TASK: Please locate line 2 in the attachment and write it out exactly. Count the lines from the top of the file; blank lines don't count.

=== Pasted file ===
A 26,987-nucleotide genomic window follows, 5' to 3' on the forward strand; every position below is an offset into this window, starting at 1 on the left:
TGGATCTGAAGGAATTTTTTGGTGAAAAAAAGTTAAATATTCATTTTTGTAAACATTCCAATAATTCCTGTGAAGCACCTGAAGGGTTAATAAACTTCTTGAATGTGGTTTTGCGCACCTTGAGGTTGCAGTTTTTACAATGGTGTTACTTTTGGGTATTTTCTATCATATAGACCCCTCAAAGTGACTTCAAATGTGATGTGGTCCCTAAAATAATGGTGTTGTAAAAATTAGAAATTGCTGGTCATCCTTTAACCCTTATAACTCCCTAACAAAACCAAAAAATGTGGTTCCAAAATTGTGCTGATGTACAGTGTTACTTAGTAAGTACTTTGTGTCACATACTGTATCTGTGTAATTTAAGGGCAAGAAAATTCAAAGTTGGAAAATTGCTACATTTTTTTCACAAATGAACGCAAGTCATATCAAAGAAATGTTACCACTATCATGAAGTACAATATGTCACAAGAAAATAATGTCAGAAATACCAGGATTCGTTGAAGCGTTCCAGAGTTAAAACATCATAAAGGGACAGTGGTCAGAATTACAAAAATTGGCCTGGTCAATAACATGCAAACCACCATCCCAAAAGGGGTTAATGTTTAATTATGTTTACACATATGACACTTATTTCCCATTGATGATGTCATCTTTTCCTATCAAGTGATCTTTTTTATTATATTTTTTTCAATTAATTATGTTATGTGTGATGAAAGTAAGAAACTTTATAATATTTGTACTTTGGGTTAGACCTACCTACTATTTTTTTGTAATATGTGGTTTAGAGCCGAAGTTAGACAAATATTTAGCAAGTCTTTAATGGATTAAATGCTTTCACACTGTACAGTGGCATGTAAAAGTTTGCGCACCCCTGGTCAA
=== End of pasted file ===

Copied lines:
TGGATCTGAAGGAATTTTTTGGTGAAAAAAAGTTAAATATTCATTTTTGTAAACATTCCAATAATTCCTGTGAAGCACCTGAAGGGTTAATAAACTTCTTGAATGTGGTTTTGCGCACCTTGAGGTTGCAGTTTTTACAATGGTGTTACTTTTGGGTATTTTCTATCATATAGACCCCTCAAAGTGACTTCAAATGTGATGTGGTCCCTAAAATAATGGTGTTGTAAAAATTAGAAATTGCTGGTCATCCTTTAACCCTTATAACTCCCTAACAAAACCAAAAAATGTGGTTCCAAAATTGTGCTGATGTACAGTGTTACTTAGTAAGTACTTTGTGTCACATACTGTATCTGTGTAATTTAAGGGCAAGAAAATTCAAAGTTGGAAAATTGCTACATTTTTTTCACAAATGAACGCAAGTCATATCAAAGAAATGTTACCACTATCATGAAGTACAATATGTCACAAGAAAATAATGTCAGAAATACCAGGATTCGTTGAAGCGTTCCAGAGTTAAAACATCATAAAGGGACAGTGGTCAGAATTACAAAAATTGGCCTGGTCAATAACATGCAAACCACCATCCCAAAAGGGGTTAATGTTTAATTATGTTTACACATATGACACTTATTTCCCATTGATGATGTCATCTTTTCCTATCAAGTGATCTTTTTTATTATATTTTTTTCAATTAATTATGTTATGTGTGATGAAAGTAAGAAACTTTATAATATTTGTACTTTGGGTTAGACCTACCTACTATTTTTTTGTAATATGTGGTTTAGAGCCGAAGTTAGACAAATATTTAGCAAGTCTTTAATGGATTAAATGCTTTCACACTGTACAGTGGCATGTAAAAGTTTGCGCACCCCTGGTCAA